Morton's Neuromas

A Neuroma is an enlarged nerve. A Morton’s Neuroma, the most common type in the foot, causes intense pain in the ball of the foot that shoots out to the third and fourth toes. Numbness, cramping and tingling in the 3rd or 4th toes is also common. The second and third toes can also be affected, but this is much more uncommon.


  • The pain is typically the worse with standing and walking and is relieved by removing your shoes.
  • Some will complain of deep achy pain, others complain of constant burning and cramping.
  • There can be radiating pain, tingling pain or numbness.
  • Many people will describe the pain as feeling like they are walking on a lump or a ball.
  • A “twang” feeling, like a guitar string, is another common complaint.

A neuroma is diagnosed by good questioning and a physical exam of the foot by a podiatrist. Pressing on certain areas of the foot will reproduce the pain. Squeezing the foot together and pushing up under the nerve will, in many cases, yield a positive “Mulder’s Click”. The clicking feeling associated with pain shooting to the toes is diagnostic for a Morton’s neuroma.

Ways to get immediate relief from the pain:
Sitting down, taking off the shoe, wiggling the toes and massaging the foot generally gives relief. Constant irritation typically causes the nerve sheath to become enlarged. The nerve can become irritated when the foot is cramped in a shoe that is too tight or too flexible. Overuse can also cause the nerve to be injured and activities that generally irritate the nerve include going up and down hills or stairs, squatting and any type of running or jumping.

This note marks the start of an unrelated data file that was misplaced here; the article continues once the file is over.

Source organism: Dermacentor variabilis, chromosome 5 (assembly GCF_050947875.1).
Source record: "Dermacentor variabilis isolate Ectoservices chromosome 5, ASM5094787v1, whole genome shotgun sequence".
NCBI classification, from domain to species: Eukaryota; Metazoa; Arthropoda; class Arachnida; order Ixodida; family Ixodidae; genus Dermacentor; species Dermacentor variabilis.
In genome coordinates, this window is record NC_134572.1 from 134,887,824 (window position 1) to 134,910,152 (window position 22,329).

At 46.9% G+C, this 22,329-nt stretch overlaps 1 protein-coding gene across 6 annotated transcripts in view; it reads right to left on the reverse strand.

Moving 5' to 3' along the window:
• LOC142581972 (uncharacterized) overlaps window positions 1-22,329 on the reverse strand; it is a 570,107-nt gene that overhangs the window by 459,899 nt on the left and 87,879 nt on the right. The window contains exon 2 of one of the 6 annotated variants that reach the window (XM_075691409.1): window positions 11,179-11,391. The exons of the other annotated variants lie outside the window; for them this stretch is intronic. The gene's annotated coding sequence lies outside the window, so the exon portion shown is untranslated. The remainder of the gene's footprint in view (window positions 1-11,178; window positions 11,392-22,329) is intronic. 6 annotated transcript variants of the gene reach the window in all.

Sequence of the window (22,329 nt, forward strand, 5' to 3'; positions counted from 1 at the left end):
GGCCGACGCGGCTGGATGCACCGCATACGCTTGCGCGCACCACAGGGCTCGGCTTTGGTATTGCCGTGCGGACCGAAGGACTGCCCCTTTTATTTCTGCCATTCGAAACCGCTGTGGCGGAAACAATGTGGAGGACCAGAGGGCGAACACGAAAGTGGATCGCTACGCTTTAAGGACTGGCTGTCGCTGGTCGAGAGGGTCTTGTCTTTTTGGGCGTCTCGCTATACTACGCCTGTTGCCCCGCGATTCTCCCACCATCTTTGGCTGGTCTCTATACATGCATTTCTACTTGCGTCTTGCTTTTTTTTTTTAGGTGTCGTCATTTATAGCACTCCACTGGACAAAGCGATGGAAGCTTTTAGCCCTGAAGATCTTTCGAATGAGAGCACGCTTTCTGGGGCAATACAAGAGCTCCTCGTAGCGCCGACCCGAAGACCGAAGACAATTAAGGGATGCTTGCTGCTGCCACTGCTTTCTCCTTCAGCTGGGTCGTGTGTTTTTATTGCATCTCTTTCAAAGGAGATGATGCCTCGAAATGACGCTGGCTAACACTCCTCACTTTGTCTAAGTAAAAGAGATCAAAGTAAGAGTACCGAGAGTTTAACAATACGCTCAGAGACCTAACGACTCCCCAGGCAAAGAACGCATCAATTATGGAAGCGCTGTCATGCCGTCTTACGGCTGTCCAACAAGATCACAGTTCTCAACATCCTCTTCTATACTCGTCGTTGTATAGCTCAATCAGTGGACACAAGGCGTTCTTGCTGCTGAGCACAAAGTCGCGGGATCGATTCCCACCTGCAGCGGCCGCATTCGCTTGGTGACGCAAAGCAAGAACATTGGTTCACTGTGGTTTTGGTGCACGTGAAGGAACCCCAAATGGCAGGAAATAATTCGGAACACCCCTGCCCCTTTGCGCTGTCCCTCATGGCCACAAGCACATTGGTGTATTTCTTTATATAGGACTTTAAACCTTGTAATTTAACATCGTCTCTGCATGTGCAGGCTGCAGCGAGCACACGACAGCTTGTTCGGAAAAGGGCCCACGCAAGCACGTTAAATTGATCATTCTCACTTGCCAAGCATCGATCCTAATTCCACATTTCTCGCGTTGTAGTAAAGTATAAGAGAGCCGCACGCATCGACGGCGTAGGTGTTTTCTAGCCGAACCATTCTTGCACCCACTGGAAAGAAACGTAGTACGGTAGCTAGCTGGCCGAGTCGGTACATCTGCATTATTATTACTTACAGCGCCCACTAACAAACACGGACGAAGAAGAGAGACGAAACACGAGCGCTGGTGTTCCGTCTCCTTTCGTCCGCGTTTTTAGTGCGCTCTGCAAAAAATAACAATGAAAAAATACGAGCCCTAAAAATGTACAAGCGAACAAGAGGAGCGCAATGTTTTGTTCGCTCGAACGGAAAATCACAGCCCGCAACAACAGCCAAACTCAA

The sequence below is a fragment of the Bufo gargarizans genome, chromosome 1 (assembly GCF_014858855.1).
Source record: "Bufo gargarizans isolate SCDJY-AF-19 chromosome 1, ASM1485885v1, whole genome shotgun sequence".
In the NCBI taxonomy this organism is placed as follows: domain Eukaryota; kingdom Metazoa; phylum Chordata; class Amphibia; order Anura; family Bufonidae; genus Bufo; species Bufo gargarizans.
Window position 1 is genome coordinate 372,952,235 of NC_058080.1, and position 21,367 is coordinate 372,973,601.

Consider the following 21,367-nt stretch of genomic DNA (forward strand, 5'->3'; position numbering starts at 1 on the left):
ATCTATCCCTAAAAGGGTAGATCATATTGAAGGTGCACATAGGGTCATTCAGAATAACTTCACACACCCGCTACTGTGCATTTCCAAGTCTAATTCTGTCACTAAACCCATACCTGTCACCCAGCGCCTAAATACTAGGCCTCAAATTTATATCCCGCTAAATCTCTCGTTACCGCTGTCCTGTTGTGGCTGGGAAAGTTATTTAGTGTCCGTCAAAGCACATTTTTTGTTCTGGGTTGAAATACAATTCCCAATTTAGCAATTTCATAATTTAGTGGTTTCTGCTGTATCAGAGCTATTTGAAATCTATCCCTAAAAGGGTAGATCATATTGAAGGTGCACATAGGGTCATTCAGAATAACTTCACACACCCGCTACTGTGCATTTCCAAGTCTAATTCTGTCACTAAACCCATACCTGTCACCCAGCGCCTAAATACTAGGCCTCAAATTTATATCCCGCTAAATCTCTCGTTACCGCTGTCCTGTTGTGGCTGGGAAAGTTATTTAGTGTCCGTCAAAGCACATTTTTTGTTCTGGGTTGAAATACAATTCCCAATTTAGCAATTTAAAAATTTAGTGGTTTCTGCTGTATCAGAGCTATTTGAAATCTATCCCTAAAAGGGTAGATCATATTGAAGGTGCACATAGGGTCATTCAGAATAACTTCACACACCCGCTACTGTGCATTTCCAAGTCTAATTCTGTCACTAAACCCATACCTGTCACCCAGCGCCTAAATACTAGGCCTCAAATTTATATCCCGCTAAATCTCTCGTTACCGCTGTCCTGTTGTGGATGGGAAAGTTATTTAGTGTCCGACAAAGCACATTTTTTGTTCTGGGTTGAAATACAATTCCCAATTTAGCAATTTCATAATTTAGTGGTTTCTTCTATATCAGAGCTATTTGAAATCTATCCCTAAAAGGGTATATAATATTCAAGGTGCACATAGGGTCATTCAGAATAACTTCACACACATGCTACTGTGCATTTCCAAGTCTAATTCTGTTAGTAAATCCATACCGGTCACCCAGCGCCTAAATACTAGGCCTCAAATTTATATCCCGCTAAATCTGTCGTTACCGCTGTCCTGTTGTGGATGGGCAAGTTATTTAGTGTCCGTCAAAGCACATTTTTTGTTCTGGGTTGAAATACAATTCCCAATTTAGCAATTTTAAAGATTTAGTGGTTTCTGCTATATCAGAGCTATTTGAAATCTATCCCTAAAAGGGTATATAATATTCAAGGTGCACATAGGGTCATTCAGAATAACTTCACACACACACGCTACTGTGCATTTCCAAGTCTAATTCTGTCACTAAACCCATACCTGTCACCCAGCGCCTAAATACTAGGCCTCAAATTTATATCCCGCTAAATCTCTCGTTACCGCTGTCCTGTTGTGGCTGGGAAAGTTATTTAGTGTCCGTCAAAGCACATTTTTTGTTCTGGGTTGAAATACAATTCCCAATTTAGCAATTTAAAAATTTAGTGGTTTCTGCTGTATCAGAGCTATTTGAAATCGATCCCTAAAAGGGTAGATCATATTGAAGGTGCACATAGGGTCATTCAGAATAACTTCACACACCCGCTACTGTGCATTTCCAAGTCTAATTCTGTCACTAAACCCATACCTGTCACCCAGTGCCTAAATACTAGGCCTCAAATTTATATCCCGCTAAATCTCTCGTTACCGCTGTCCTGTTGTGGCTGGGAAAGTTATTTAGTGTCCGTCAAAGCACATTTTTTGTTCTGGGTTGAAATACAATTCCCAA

Common Treatments

  • A steroid injection will sometimes help to decrease pressure from the inflammation in the surrounding joints. But for extremely large neuromas, the additional fluid injected into the foot might cause more pressure on the nerve, which would cause more pain. If you do choose to have an injection, no more than 4 injections should be given in the same area in a 12 month period. If two injections have not helped it is not likely a third injection will.
  • Alcohol injections (also called nerve sclerosing) are another option.
  • Other conservative treatments include wider shoe gear, reduction in activity level, accommodative shoe inserts or prescription foot orthotics.
  • If none of the above therapies help, surgery is the next step. Surgery involves cutting the nerve and removing the small tumor or enlarged portion of the nerve. An area of permanent numbness will remain between the 3rd and 4th toes. The surgery is typically done at a surgery center and takes about 40- 45 minutes. The recovery time involves wearing a surgical shoe for 2-4 weeks and typically takes 4-6 for full recovery. One of the more common complications of the surgery is the development of a “stump” neuroma. The nerve can become entrapped in scar tissue at the site where it was cut and cause pain.
Call Central Carolina Foot and Ankle Associates at 919-477-9333 for an appointment or click the link below.

Central Carolina Foot & Ankle Associates

2609 N. Duke Street, Ste. 301
Durham, NC 27704
(near the corner of N. Duke St. and Stadium Dr.)

5107 Southpark Drive
Suite 202
Durham, NC 27713
(close to RTP and Chapel Hill)